I have the honor to be, very respectfully, your obedient servant. THE HONORABLE JOHN RUTHERFOORD,

Lieutenant and Acting Governor of Virginia

LETTER IX.

TO THE LIEUTENANT-GOVERNOR OF VIRGINIA.

STATE OF NEW YORK, EXECUTIVE DEPARTMENT,
Albany, November 8, 1841.

} Sır: I have the honor to acknowledge the receipt of your letter of the 28th of October last, giving me notice that the general assembly of Virginia, on the 13th of March last, passed an act entitled “ An act to prevent the citizens of New York from carrying slaves out of this commonwealth, and to prevent the escape of persons charged with any crime.” The communication is accompanied by a copy of that law, and a report made by a select committee of the house of delegates of the general assembly. I pray you to be satisfied of my belief that the delay of the official notice thus given me, was altogether accidental, and did not arise from any intentional disrespect to the state of New York.

The act contains a provision of postponement until the first day of May next; and a further provision, authorizing the governor to suspend its operation, whenever officially informed that the legislature of New York has repealed a law passed on the 16th of May, 1840, entitled “An act to extend the trial by jury,” and that the executive of New York has, in good faith, consented to comply with the demand of the executive authority of the state of Virginia, for the surrender of Peter Johnson, Edward Smith, and Isaac Gansey, as fugitives from justice.

The tenor of the letters I have had occasion to address to you, and to your respected predecessors, renders it unnecessary for me, at this time, to say more in regard to the requisition upon which Virginia insists, than to inform you that my convictions concerning the unconstitutionality of the requisition, remain unchanged. It of course belongs to the legislature to decide, not only whether the law, against which Virginia objects, ought to be repealed, but also, whether such a repeal, if otherwise proper, could be made in the peculiar circumstances now existing, consistently with a due regard to the dignity and honor of the state. Your communication, with the papers accompanying it, will, therefore, be submitted to the legislature.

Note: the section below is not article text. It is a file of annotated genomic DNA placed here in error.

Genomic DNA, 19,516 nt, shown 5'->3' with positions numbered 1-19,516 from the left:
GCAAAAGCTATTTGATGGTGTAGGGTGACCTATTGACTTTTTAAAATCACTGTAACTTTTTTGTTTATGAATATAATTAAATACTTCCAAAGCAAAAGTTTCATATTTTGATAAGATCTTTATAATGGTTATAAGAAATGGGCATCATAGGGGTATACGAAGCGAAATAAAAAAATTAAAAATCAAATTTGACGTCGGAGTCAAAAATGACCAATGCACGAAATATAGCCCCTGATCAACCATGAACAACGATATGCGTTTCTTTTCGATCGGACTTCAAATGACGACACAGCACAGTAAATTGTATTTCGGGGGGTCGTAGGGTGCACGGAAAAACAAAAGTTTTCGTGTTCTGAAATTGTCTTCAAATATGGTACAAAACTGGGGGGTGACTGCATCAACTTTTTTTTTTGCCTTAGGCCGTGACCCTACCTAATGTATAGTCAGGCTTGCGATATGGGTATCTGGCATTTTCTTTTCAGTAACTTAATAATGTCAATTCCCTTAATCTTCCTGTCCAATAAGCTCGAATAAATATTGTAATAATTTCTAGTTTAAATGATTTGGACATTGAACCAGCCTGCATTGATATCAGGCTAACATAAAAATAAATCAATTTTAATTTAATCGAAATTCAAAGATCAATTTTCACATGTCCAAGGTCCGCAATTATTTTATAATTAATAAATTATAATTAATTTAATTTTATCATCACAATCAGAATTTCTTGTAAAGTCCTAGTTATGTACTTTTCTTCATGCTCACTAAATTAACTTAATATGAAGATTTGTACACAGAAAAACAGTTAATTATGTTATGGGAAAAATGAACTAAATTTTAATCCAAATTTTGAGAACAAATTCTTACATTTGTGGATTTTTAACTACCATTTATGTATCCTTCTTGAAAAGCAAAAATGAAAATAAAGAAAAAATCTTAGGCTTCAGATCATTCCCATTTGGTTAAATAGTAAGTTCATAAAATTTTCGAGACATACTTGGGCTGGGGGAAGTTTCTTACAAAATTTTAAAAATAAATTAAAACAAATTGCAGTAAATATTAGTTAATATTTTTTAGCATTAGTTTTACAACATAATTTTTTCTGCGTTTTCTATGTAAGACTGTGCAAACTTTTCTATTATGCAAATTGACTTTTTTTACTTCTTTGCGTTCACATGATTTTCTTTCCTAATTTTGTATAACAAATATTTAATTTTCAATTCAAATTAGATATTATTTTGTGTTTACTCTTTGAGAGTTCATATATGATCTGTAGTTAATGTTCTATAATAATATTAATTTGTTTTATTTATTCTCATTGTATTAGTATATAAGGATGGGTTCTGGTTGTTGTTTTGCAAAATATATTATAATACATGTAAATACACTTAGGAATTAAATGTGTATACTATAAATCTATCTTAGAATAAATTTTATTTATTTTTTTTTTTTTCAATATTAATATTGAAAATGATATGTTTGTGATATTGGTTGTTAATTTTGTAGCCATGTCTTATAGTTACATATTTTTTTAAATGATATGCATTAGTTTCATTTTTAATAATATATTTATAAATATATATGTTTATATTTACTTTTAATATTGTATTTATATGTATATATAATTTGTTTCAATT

Cheerfully deferring to your opinion, that the long correspondence which has taken place between the executive authorities of Virginia and New York may now be brought to a close, without detriment to the public welfare, I shall only notice one of the topics upon which you have been pleased to dwell.

I have deemed it my duty to observe, that under the extraordinary circumstances of the case, and inasmuch as the parties were equal, if a reconciliation were to be effected, it appeared to me that the first advance ought to be made by Virginia. Dissenting from the opinion thus expressed, you ask, after referring to the history of the controversy, “In this state of things, when New York has neither complied with the demands of Virginia, nor offered any redress for the wrongs of which she complains, what sort of advance can she possibly make? Is it expected by your excellency, that she should relinquish her demands, repeal her defensive law, leave her wrongs unredressed, and her rights unprotected !"